Kaihanga Taonga Rei
Jewellers design, make, alter and repair items such as rings, bracelets, necklaces and earrings.
Manufacturing jewellers with up to five years' experience usually earn
$39K–$60K per year
Manufacturing jewellers with more than five years' experience usually earn
$60K–$100K per year
Source: Jewellery Industry Registration Board of New Zealand, 2020.
Pay for jewellers varies depending on skills, experience and location, and whether they are working as a manufacturing or contemporary jeweller.
- Manufacturing jewellery apprentices usually start on the minimum wage.
- Fully qualified manufacturing jewellers can earn up to $60,000 a year.
- Experienced manufacturing jewellers with five or more years' experience, or who run their own businesses, can earn up to $100,000.
Pay for contemporary jewellers varies widely and depends on their success and ability to market themselves.
Source: Jewellery Industry Registration Board of New Zealand, 2020.
- PAYE.net.nz website – use this calculator to convert pay and salary information
- Employment New Zealand website – information about minimum wage rates
(This information is a guide only. Find out more about the sources of our pay information)
What you will do
Jewellers may do some or all of the following:
- design jewellery freehand or using computer-aided design (CAD) tools
- select metals and gems
- melt, roll out, cut, bend, shape, solder and cast metal
- set gems into pieces of jewellery
- file, polish and clean jewellery
- estimate the value of jewellery and gemstones
- sell jewellery in a shop.
Skills and knowledge
Jewellers need to have knowledge of:
- jewellery styles and designs
- metals and alloys
- gemstones and their value
- different methods of cutting and setting gemstones.
Jewellers who create their own jewellery need design skills, and small business skills if they run their own business.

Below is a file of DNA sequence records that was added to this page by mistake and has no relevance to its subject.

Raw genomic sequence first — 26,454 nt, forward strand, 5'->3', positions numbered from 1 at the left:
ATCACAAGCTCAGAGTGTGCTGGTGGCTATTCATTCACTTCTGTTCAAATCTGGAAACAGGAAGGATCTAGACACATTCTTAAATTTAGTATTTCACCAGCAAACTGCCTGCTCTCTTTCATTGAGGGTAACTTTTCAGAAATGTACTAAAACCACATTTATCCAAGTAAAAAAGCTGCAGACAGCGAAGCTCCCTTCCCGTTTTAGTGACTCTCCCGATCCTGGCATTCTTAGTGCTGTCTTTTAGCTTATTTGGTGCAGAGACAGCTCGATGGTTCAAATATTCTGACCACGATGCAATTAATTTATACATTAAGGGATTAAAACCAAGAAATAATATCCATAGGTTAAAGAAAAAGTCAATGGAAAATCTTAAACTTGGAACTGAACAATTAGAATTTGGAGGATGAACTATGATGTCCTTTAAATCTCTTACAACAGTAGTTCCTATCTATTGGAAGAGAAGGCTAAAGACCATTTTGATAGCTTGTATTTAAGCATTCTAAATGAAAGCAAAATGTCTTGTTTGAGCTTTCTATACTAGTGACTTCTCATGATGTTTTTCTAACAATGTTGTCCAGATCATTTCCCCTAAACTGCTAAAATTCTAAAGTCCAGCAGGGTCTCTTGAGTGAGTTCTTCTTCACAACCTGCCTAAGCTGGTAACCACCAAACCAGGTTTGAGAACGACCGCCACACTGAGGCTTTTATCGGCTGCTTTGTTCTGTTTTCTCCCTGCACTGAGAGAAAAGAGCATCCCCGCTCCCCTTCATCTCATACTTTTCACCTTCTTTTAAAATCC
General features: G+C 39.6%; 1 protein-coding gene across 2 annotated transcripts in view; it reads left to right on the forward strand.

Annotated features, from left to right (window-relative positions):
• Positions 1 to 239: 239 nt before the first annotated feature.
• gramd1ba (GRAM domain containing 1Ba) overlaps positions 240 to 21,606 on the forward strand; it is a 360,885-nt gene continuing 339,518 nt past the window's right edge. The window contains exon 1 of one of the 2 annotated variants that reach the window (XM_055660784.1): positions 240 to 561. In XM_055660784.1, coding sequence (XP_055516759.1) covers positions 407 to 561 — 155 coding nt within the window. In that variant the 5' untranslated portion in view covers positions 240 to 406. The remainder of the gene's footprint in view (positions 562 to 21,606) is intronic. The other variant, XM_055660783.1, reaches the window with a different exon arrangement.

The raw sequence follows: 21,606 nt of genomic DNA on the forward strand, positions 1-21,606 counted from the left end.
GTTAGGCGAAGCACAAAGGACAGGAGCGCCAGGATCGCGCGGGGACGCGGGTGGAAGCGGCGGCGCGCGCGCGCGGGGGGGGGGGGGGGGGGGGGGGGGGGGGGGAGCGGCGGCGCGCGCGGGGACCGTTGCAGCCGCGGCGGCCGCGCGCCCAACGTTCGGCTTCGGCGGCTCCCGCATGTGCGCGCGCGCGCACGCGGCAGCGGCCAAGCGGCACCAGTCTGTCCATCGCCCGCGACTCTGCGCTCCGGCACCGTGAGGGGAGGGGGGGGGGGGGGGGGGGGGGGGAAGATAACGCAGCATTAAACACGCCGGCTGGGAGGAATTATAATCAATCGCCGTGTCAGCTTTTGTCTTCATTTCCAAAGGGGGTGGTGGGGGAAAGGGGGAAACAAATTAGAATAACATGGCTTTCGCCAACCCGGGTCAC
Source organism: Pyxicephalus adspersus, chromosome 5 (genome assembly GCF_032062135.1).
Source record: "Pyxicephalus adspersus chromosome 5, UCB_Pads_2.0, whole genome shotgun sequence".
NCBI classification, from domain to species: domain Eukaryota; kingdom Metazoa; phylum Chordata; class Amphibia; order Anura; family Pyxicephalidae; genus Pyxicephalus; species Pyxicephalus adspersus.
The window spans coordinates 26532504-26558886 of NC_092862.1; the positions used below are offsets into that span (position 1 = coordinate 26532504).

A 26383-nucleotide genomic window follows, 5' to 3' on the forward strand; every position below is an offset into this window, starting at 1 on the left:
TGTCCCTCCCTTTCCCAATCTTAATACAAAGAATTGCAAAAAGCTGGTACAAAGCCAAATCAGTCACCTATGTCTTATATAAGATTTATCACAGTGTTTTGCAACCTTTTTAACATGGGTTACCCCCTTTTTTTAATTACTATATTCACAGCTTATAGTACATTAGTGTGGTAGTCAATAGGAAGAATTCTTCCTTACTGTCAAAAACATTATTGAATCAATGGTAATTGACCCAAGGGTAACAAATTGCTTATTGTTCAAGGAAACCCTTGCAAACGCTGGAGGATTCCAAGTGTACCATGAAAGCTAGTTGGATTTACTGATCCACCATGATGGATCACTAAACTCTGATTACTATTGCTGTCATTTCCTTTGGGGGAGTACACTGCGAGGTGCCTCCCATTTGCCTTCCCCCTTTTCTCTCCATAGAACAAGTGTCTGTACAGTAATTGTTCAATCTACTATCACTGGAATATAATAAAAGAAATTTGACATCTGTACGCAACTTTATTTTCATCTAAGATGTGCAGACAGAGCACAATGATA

- usually work regular business hours, but may work weekends if they work in retail
- work in small workrooms, private studios and shops.
What's the job really like?
Focus on becoming a skilled craftsperson
As an apprentice jeweller, Thomas Luoni spends a lot of time sizing rings for customers. But every job is an opportunity to improve his skills.
“I’m constantly looking to better myself. The challenge in jewellery is the extent to which you do it well because it’s the finish that makes all the difference.”
Technical skills are a big part of the job
Thomas says people often think jewellery is all about being creative. “It’s actually quite technical – you have to be able to measure and plan things ahead because making a mistake can mean starting over again.
“It also helps to be a bit of a ‘pyro’,” he jokes. “I love heating up the blowtorch then melting down and rolling gold out to shape, and making the metal joins.”
Finding out what’s expected
On return from his OE, Thomas had his mind set on a career in jewellery. “I’d always enjoyed chemistry – especially of metals – and making things with my hands, so the one-off, small-scale side of jewellery appealed.
“I did a reality check – spoke to a jeweller and completed the first stage of the theory course work – so I knew what to expect from an apprenticeship.”
Moving from Southland to train with a lower North Island jeweller wasn’t a problem for Thomas. “You don't get to pick where you go, but where I did my apprenticeship wasn't important. I just want to develop my skills so eventually I'll have my own workshop."
To become a qualified manufacturing jeweller you need to complete an apprenticeship and gain a New Zealand Certificate in Manufacturing Jewellery (Level 4). The Jewellery Industry Registration Board of New Zealand oversees manufacturing jeweller apprenticeships.